Every year, Retro World Expo (RWX 2018) hosts an auction of videogame and pop culture items. Last year, they had 75-100 bidders pitted against each other for about 100-150 items, including ultra-rare items like Little Samson for the SNES and a vintage Nintendo showcase.

This year had a similarly impressive lineup, pulling out working arcade cabinets for Zero GunnerTurbo Outrun, and Super Mario Bros, which had custom cabinet artwork, several complete Wonder Swan systems, and a signed Teenage Mutant Ninja Turtle set of Leonardo figures through the ages, signed by the original creative team behind the original comic book series.

Before the event, guests were allowed to approach the first inventory tables and get a close look at items, without any touching. Each inventory table had a healthy mix of items to give bidders a good idea of the variety of lots. After around twenty minutes to a half hour of setting up and time for this inspection, the host, Travis Landry of Bruneau & Co. Auctioneers, began.

The cheapest items started at $5, such as a TurboGrafx carrying case and a set of three Street Fighter plushes, though both lots made $25 each. Many items averaged $45 to $80, especially in terms of consoles, which included the original and second Magnavox Odyssey, an Atari 600, and a Commodore VIC-20. One of the highest pulling lots was actually a PlayStation 2 set that had all of the basic accessories and 20 games, though technically the system is considered retro now. The most impressive console lot was a set of four WonderSwans with accessories and 45 to 46 games, though it did not break its minimum reserve price of $450.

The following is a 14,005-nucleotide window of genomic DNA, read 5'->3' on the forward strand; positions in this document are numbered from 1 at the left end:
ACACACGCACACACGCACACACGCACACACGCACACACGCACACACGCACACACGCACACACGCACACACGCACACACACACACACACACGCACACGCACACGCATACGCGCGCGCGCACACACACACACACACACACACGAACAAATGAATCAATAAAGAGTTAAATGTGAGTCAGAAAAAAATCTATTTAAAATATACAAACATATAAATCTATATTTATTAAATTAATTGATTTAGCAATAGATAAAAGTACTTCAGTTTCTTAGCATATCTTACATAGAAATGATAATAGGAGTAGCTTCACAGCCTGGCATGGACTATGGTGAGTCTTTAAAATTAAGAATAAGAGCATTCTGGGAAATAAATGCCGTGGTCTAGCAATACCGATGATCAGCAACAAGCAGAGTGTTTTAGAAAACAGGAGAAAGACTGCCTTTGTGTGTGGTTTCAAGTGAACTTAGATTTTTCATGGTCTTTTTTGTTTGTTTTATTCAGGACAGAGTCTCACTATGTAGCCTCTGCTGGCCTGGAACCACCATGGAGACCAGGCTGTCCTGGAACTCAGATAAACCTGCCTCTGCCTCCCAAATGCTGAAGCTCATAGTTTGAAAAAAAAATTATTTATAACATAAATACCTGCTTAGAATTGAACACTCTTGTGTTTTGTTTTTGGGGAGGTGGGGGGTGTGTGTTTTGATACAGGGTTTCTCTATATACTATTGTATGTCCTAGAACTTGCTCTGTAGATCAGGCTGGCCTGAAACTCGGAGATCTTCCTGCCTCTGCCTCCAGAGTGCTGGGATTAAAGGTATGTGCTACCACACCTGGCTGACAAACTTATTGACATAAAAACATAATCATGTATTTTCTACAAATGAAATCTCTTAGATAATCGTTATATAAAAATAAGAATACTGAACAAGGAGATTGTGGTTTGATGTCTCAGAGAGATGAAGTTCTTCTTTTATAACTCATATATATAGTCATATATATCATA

Some items were absolute steals: the Zero Gunner and Turbo Outrun cabinets went for $275 each. A complete in box copy of Conker’s Bad Fur Day went for $130, and the rare-if-not-good Jetsons game for the SNES pulled in $110. A copy of Earthbound went for $140, an incredibly low price for the game, though it had no box or paperwork which would have driven up the price.

Ultimately, the item that brought the most in was the Super Mario Bros cabinet at $700. Musha for Sega Genesis climbed up to $325 almost instantaneously, and a sealed copy of Dracula X made $350 just as quickly. An Action 52 Sega Genesis cartridge could have been number two for highest sale, but it didn’t make its minimum reserve price of $500, and a copy of Castlevania II: Belmont’s Revenge was in a similar boat.

Most of the items were related to video games in some way, though a few items related to movies and other collectibles showed up. The most unexpected may have been a sixteen to twenty-inch figure of Eddie, the mascot of the metal band Iron Maiden.

Afterward, items that didn’t sell turned up on vendors’ tables who had brought them, ready to make deals anew, and it seemed as if many things made their way to a new home.

RWX will be running next year in the same location, the Connecticut Convention Center in Hartford, Connecticut, though an exact date has not been chosen yet. If you can’t wait that long for more retro gaming in the Nutmeg state, Retro Games Plus, the store chain that has brought the show to life year after year, will be hosting a ConnGo trade night event September 22, eight to eleven PM, in the Norwalk store location.

Of course, there were still many other events to attend at RWX. You can check out what has already been published here, and keep on checking throughout the week for more panel and event coverage!

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